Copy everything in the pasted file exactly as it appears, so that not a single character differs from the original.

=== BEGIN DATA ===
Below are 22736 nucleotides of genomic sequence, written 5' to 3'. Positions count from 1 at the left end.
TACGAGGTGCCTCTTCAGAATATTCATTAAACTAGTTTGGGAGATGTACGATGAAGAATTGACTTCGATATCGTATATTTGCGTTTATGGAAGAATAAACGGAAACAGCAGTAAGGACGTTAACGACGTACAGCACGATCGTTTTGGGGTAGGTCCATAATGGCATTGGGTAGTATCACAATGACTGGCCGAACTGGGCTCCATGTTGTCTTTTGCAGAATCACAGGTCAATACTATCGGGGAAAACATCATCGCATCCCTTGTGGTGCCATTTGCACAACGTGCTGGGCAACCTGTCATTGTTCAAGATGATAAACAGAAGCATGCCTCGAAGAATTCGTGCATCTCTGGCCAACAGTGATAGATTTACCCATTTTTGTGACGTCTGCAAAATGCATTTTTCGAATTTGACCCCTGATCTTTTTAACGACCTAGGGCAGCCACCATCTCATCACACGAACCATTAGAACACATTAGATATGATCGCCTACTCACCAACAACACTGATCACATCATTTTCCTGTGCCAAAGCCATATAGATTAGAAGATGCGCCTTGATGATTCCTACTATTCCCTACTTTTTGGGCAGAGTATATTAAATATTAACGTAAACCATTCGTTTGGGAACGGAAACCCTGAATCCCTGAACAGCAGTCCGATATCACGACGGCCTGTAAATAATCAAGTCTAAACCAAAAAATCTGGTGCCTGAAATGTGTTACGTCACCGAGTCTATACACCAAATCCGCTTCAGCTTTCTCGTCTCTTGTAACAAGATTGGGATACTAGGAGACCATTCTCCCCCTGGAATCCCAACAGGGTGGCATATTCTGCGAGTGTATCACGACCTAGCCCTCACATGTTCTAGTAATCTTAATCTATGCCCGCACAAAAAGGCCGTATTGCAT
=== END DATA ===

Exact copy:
Below are 22736 nucleotides of genomic sequence, written 5' to 3'. Positions count from 1 at the left end.
TACGAGGTGCCTCTTCAGAATATTCATTAAACTAGTTTGGGAGATGTACGATGAAGAATTGACTTCGATATCGTATATTTGCGTTTATGGAAGAATAAACGGAAACAGCAGTAAGGACGTTAACGACGTACAGCACGATCGTTTTGGGGTAGGTCCATAATGGCATTGGGTAGTATCACAATGACTGGCCGAACTGGGCTCCATGTTGTCTTTTGCAGAATCACAGGTCAATACTATCGGGGAAAACATCATCGCATCCCTTGTGGTGCCATTTGCACAACGTGCTGGGCAACCTGTCATTGTTCAAGATGATAAACAGAAGCATGCCTCGAAGAATTCGTGCATCTCTGGCCAACAGTGATAGATTTACCCATTTTTGTGACGTCTGCAAAATGCATTTTTCGAATTTGACCCCTGATCTTTTTAACGACCTAGGGCAGCCACCATCTCATCACACGAACCATTAGAACACATTAGATATGATCGCCTACTCACCAACAACACTGATCACATCATTTTCCTGTGCCAAAGCCATATAGATTAGAAGATGCGCCTTGATGATTCCTACTATTCCCTACTTTTTGGGCAGAGTATATTAAATATTAACGTAAACCATTCGTTTGGGAACGGAAACCCTGAATCCCTGAACAGCAGTCCGATATCACGACGGCCTGTAAATAATCAAGTCTAAACCAAAAAATCTGGTGCCTGAAATGTGTTACGTCACCGAGTCTATACACCAAATCCGCTTCAGCTTTCTCGTCTCTTGTAACAAGATTGGGATACTAGGAGACCATTCTCCCCCTGGAATCCCAACAGGGTGGCATATTCTGCGAGTGTATCACGACCTAGCCCTCACATGTTCTAGTAATCTTAATCTATGCCCGCACAAAAAGGCCGTATTGCAT